Thursday, July 31, 2008

Obese because your grandparents were in a famine?

Epigenetics, a very hot topic in bioethics and public health, may provide an explanation for the current obesity epidemic. Epigenetics deals with how gene activity is regulated within a cell - which genes are switched on or off, which are dimmed and how, and the transgenerational effect -- the implications for public health could be huge.

In this clip from the NOVA special, the Ghost in Your Genes, researcher Marcus Pembrey of the Institute of Child Health at University College London and his colleagues analyzed records from an isolated community in northern Sweden and found that men whose paternal grandfathers had suffered a famine between the ages of 9 and 12 lived longer than their peers; they also found that the mother's nutrition might affect a child's risk of obesity, too -- women in the Netherlands who were in the first two trimesters of pregnancy during a famine in 1944 and 1945 gave birth to boys who, at 19, were much more likely to be obese. The implication is that extended periods of feast or famine might trigger a switch to a pattern of gene expression that results in different metabolic states for future generations.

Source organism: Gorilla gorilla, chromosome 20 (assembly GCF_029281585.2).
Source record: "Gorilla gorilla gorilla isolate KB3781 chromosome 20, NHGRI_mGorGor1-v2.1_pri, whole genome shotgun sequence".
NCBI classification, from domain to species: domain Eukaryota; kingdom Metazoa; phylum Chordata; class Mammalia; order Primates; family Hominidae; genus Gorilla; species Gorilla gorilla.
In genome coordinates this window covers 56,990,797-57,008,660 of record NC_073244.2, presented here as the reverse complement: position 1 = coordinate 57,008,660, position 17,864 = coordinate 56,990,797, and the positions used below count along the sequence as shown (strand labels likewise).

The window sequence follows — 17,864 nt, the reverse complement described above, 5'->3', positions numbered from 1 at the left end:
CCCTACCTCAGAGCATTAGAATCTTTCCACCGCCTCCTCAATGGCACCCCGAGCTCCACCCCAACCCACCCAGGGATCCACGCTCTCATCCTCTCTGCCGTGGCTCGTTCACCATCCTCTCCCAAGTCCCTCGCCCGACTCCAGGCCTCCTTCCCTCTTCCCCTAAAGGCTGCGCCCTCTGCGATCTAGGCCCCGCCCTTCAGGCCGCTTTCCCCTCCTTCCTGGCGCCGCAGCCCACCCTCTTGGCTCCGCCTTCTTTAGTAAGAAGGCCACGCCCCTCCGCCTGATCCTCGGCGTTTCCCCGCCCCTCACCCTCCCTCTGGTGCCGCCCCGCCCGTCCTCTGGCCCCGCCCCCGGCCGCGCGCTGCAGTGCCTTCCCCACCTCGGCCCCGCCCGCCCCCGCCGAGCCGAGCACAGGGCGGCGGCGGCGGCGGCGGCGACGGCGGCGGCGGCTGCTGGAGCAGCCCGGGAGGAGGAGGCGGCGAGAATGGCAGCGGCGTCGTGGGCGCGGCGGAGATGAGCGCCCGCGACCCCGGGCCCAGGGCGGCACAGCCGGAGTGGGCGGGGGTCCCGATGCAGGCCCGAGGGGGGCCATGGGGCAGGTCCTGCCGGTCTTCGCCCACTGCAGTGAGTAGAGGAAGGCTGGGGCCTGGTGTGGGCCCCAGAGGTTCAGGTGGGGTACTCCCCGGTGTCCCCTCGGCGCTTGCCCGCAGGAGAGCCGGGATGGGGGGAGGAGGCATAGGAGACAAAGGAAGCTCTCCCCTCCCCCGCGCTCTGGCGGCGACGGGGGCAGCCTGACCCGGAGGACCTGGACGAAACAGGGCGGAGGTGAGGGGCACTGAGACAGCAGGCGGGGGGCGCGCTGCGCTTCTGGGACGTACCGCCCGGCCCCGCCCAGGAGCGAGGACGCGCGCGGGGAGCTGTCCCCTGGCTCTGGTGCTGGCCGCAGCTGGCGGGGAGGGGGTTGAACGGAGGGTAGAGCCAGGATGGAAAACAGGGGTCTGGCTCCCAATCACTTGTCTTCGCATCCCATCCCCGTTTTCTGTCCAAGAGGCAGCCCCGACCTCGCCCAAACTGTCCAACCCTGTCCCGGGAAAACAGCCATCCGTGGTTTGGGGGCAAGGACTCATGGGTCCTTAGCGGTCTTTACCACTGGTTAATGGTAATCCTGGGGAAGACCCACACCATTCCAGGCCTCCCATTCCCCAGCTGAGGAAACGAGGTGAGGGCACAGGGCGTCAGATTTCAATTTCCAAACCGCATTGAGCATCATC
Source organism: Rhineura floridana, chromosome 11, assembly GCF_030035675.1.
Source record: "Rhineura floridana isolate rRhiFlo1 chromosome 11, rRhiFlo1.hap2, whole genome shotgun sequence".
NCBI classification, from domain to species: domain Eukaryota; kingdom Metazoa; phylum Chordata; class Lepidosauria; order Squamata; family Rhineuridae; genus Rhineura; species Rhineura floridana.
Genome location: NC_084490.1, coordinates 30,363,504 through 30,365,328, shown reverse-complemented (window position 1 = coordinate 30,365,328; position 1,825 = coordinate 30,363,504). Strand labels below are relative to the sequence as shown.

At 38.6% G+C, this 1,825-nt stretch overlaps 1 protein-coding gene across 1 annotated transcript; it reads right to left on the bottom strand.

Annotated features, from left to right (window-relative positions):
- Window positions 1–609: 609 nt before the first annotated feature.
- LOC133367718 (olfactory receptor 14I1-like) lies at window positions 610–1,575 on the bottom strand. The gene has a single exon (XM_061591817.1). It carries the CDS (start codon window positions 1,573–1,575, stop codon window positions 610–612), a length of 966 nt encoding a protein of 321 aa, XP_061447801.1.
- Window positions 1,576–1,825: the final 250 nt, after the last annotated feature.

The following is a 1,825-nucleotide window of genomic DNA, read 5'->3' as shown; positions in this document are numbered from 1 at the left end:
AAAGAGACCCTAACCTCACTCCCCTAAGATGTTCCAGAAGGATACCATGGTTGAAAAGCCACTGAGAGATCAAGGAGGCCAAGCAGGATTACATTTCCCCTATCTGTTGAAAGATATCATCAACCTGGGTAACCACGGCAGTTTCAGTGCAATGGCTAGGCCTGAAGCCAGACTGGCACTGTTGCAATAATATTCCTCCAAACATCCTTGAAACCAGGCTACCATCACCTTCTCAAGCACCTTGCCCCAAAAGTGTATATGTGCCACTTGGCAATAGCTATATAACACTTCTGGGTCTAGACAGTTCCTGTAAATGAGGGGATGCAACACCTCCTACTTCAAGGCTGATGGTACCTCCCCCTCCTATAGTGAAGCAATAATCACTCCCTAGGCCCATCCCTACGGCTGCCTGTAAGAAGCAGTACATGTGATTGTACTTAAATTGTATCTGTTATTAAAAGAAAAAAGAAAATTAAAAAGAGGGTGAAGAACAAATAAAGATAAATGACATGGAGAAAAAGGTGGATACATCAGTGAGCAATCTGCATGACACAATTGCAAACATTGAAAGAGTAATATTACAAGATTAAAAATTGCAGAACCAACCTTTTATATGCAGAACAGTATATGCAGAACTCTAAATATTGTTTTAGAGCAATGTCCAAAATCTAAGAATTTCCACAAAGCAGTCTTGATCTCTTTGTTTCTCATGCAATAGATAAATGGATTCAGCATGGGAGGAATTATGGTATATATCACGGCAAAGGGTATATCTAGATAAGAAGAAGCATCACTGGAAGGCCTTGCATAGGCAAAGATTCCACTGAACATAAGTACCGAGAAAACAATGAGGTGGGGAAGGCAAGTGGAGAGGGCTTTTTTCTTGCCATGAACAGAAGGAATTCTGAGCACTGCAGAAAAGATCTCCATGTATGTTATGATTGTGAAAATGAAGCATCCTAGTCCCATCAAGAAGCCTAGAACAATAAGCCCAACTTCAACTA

The realization that individuals can acquire characteristics through interaction with their environment and then pass these on to future generations of offspring will likely forcue us to rethink evolutionary theories such as Dawkins' selfish gene theory.

1 comment:

SabrinaW said...

Epigenetics is such a sexy topic - I think it holds the potential to answer a lot of questions related to current health crises. The trick will be to conduct more inter-generational studies to track influencing factors.

It is also worth noting that empty caloric foods (ie: fast food) can trigger a "famine" response in the body just as lack of food can. I hypothesize that the advent of processed foods in the American diet coincides with the inter-generational epigenetics shift toward obesity and other health-related issues we see today.